Fat emboli may also lead to myocardial infarction. During orthopaedic surgery, they can be visualised with transoesophageal echocardiography, but visualised fat emboli correlate to only a limited degree with the development of clinical symptoms (16, 25).

Cerebral fat emboli cause inflammatory cerebral oedema (26). CT head is usually normal, while MRI scans show hyperintense lesions in a “star pattern” (27). Intracranial pressure monitoring and decompression have saved some (26), but 5–15 % of patients with severe fat embolism syndrome die (2830). Pending transportation to a department of neurosurgery, ultrasound scans of the diameter of the optic nerve may show whether the intracranial pressure has increased. This can determine the treatment and provide an indication for rapid transfer to a university hospital (31).

Fat embolism syndrome may cause mild symptoms, such as slight confusion, transient respiratory failure and briefly altered haemodynamics, or more severe symptoms, such as those mentioned above (1215). Most patients with fat emboli after long-bone fractures are probably asymptomatic (15, 27). In cases with mild symptoms, they probably tend to be attributed to more common or better known conditions, so fat embolism syndrome is probably under-diagnosed.

The symptoms of fat embolism syndrome may also be confused with allergy, anaphylaxis, pulmonary contusion, pulmonary oedema and concussion. Identifying the syndrome requires actively considering the possibility of the condition as a complication, and acting on the suspicion to perform a head MRI. There are few treatment options for severe fat embolism syndrome, but organ-supporting treatment and the possibility of neurosurgical surveillance and respite may be life-saving (26).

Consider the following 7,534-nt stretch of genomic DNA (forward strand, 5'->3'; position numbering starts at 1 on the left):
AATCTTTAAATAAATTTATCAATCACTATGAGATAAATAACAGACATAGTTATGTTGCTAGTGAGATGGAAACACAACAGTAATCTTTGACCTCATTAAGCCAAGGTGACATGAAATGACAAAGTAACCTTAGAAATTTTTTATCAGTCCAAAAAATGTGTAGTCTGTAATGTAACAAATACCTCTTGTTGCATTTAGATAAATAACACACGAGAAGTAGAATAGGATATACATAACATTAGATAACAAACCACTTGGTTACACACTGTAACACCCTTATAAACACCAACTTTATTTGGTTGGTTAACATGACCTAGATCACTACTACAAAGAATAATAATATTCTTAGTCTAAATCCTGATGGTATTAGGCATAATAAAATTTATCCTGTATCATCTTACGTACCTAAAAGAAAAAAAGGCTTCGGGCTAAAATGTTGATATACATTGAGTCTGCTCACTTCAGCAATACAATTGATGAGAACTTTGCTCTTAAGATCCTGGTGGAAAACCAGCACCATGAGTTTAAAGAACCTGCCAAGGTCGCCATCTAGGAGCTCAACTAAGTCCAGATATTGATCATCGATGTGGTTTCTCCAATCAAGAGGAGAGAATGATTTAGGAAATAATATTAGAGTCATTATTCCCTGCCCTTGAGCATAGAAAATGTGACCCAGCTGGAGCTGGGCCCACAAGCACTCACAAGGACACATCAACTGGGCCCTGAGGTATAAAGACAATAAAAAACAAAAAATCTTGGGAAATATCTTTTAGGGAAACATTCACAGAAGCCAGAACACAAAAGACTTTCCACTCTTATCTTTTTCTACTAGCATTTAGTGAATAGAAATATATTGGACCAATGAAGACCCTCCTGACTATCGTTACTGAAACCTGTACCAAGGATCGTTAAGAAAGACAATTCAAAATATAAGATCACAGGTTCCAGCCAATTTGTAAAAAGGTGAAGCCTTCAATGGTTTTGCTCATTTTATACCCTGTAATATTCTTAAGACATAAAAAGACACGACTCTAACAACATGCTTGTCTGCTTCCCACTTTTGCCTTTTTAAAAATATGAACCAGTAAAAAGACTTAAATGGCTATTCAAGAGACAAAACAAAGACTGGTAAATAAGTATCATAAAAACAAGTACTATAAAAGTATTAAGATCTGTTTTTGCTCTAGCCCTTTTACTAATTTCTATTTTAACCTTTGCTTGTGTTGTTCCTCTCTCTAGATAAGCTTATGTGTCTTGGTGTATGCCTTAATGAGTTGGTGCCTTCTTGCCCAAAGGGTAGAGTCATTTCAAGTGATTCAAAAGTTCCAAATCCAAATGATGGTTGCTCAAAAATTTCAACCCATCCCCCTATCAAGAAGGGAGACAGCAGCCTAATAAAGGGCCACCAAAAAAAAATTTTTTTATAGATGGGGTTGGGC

Conclusion

Fat embolisation in trauma patients is common, but neurological symptoms are rarer. Young people with long-bone fractures are particularly susceptible. There is reason to believe that not all those who have circulating fat emboli develop symptoms or clinical signs.

A reduction in consciousness in an initially lucid and conscious patient should increase suspicion of cerebral fat embolism syndrome, however. As the fat emboli reach the left ventricle, embolisation and subsequent inflammation may cause myocardial infarction and cerebral oedema. If intubation and sedation are required, neurosurgical surveillance should be considered. A head MRI is the only modality that can detect emboli.

The patient’s family have consented to the publication of the article. We would like to thank the Department of Diagnostic Imaging for permission to use the three-dimensional CT image.